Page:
How do you approach the circular economy and plastic recycling at Clariant?
One example is a cross business initiative called EcoCircle which aims at supporting the transition to a circular economy. One outcome was our recent announcement of specialized catalysts and adsorbents designed for chemical recycling which were developed to upgrade pyrolysis oil generated from plastic waste and fit for use in crackers.
Our additives also support mechanical recycling. Our pioneering cross-industry collaboration brings the resin manufacturer, the ink manufacturer and the brand owner together to design a 100% recyclable cosmetics packaging. It uses a standard technology which is already deployed at larger recycling facilities across Europe.
What does the path to net zero in the chemical industry look like?
Becoming climate neutral will be the license to operate in the not-too-distant future. First it requires efficiency increases. Energy has been very inexpensive and the associated carbon emissions have mostly come at no cost at all. An increased energy focus is crucial as a starting point. Then it’s about switching to green electricity, replacing fossil fuels for example with biofuels (e.g. biomethane) and electrifying operations with green electricity. Conceptually this is simple. The key is to take this into consideration when investing into infrastructure that will be around in 30 years’ time – as by then we will need to be climate neutral. We, as a company, have committed to being net zero in our GHG emissions by 2050 at the latest. A much larger problem is becoming net-zero in Scope 3 emissions which stem from supply chains. We are actively working with our suppliers to reduce their carbon footprint, backed by scope 3 upstream reduction targets. This decarbonization challenge opens up opportunities for innovation driven companies. Our customers are also confronted with the challenge of becoming carbon neutral. We can help them reduce their emissions either by delivering them low carbon products or by offering them products that decrease their emissions, for example catalysts. In additives and adsorbents we are enabling mechanical or chemical recycling or the purification of renewable fuels.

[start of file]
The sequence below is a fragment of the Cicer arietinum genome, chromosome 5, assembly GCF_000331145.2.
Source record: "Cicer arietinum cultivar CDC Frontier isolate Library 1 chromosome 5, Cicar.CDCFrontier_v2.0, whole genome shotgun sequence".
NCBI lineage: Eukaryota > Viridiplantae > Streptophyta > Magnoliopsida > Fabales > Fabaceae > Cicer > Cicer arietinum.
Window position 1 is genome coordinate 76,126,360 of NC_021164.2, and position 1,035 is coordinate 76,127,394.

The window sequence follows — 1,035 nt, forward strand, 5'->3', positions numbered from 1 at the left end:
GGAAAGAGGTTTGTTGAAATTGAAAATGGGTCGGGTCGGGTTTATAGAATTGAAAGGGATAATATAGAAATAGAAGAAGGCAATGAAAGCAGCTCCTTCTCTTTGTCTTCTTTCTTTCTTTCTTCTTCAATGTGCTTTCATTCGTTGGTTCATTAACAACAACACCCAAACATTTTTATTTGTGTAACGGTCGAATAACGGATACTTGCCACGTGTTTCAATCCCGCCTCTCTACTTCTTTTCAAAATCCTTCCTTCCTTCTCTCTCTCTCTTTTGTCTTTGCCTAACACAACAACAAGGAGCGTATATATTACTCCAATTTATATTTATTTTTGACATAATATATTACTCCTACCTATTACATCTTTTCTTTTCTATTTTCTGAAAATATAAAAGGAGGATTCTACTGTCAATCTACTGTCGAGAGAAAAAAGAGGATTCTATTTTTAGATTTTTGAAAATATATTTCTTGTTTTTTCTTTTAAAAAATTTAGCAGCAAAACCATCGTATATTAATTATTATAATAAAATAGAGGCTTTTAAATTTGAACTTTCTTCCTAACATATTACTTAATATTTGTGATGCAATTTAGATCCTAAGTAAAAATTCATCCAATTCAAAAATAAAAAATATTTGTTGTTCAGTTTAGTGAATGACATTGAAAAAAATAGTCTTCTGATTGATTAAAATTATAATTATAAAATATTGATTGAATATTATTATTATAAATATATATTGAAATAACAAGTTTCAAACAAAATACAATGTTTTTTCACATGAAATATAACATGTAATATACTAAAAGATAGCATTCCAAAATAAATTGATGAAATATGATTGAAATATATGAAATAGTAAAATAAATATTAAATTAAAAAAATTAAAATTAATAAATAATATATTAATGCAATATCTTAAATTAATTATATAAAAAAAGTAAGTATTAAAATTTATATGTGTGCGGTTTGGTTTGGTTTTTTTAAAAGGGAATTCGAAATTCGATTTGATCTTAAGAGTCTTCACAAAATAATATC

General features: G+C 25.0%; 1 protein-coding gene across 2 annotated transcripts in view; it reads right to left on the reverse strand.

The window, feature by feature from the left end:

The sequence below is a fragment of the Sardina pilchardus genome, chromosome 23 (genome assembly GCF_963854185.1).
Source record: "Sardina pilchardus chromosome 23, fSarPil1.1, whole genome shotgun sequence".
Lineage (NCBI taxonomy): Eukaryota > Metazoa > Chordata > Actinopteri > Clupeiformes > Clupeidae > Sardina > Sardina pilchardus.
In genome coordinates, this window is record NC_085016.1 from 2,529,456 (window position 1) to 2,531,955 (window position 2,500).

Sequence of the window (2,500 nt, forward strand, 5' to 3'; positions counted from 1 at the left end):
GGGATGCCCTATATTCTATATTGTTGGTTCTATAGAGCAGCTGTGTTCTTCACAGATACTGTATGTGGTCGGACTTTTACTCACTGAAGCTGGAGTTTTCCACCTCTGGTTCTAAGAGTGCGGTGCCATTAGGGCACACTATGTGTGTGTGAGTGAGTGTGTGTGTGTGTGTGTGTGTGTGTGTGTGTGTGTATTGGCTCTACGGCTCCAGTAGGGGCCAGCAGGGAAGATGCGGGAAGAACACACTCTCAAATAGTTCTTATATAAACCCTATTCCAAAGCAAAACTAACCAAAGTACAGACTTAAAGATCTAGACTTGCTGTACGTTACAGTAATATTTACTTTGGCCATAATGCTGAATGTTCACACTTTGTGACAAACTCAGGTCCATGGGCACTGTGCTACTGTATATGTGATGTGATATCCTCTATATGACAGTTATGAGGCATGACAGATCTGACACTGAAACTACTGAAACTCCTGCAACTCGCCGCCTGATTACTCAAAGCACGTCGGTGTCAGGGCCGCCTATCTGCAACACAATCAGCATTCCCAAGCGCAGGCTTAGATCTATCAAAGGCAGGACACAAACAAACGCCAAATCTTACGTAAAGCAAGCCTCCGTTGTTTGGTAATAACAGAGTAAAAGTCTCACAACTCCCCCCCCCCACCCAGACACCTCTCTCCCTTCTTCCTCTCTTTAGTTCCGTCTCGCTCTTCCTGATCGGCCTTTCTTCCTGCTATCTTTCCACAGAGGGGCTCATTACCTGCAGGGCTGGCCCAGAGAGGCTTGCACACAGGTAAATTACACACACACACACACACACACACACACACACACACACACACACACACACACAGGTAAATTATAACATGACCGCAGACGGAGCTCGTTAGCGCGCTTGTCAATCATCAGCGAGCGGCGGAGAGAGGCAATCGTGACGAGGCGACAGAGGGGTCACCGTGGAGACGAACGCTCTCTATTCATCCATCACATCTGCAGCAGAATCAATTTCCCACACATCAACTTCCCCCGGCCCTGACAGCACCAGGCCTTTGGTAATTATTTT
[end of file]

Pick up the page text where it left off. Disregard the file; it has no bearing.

What are some of the challenges to industry decarbonization?
We need a global level playing field for legislation that enables companies to remain competitive while they are transforming. Climate policy must provide a robust system of protection against carbon as well as investment leakage. Any commitments that we make should be science-based, realistic and with clear timeframes for implementation. In addition, up until recently the way of calculating product carbon footprints was not well defined and allowed for very different values depending on the approaches. This has recently changed thanks to the guidelines published by the “Together for Sustainability” (TfS) organization. And we have introduced our automated product carbon footprint calculator which provides product carbon footprint data.
What would you like to add in conclusion?
Addressing climate change represents many challenges for society, for politics and for the industry. The chemical industry is uniquely placed to actively fight climate. Beyond that, we also need a global framework to be successful, including a clear commitment from policymakers and a functioning coordination across all jurisdictions. That is an enormous global task. We must therefore approach this challenge all together – industry, politics, investors, and civil society alike.